by Jeremy Leaming
Some cable news carnival barkers and some right-wing activists have spent plenty of time tarring Occupy Wall Street as a scrambled movement of brain-addled youth with no agenda and more recently as socialist tools demanding more government largesse.
But, as Slate’s Dahlia Lithwick writes, OWS protestors really shouldn’t and likely don’t give a flip about the know-nothings of some cable news programs.
“Occupy Wall Street is not a movement without a message,” Lithwick writes. “It’s a movement that has wisely shunned the one-note, pre-chewed, simple-minded messaging required for cable television as it now exists. It’s a movement that feels no need to explain anything to the powers that be, although it is deftly changing the way we explain ourselves to one another.”
For the past several years, while the mainstream media was dutifully reporting on all things Kardashian or (more recently) a wholly manufactured debt-ceiling crisis, ordinary people were losing their health care, their homes, their jobs, and their savings. Those people have taken that narrative to Facebook and Twitter—just as citizens took to those alternative forms of media throughout the Middle East as part of the Arab Spring. And just to be clear: They aren’t holding up signs that say “I want Bill O’Reilly’s stuff.” They aren’t holding up signs that say “I am animated by toxic levels of envy and entitlement.” They are holding up signs that are perfectly and intrinsically clear: They want accountability for the banks that took their money, they want to end corporate control of government. They want their jobs back. They would like to feed their children. They want -- wait, no, we want -- to be heard by a media that has devoted four mind-numbing years to channeling and interpreting every word uttered by a member of the Palin family while ignoring the voices of everyone else.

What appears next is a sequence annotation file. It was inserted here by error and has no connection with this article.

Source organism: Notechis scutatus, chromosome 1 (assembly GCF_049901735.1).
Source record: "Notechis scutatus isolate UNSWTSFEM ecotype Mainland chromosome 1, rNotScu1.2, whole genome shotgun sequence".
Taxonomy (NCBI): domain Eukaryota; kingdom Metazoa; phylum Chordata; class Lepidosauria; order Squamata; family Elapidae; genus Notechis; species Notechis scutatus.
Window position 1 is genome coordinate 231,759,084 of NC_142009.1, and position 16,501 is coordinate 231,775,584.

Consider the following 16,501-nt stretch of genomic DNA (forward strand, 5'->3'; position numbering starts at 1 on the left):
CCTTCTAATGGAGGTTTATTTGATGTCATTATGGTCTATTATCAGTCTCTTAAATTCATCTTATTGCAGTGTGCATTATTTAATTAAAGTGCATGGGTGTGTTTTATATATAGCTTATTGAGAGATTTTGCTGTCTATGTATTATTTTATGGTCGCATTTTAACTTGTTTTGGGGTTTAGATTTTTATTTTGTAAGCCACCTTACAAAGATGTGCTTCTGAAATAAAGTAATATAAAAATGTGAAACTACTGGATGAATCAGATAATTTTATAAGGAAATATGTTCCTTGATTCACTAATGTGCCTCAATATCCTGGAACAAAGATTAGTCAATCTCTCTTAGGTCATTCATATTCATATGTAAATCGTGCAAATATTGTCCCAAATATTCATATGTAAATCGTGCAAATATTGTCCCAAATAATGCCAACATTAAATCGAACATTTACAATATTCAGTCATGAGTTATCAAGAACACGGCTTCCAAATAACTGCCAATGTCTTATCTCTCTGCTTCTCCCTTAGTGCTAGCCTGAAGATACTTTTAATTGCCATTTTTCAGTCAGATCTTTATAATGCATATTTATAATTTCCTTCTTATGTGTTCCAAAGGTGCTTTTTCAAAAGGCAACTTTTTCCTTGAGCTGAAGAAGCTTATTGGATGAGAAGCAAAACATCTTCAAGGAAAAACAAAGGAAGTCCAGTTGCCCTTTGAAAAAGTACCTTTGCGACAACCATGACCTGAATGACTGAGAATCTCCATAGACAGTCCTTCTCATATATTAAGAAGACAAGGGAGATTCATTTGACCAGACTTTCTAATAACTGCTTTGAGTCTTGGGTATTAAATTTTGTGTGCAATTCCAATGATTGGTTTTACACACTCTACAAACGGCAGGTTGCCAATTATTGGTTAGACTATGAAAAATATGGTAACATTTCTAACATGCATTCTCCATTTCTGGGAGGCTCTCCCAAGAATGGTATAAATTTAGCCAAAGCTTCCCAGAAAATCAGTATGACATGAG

As noted numerous times on this blog, a growing chorus of economists has tracked the enormous redistribution of wealth that has flowed to the country’s top 1 percent. As Dean Baker, of the Center for Economic and Policy Research, noted earlier this month, our economic system, “even when it is working, has been rigged to redistribute the income to the rich.”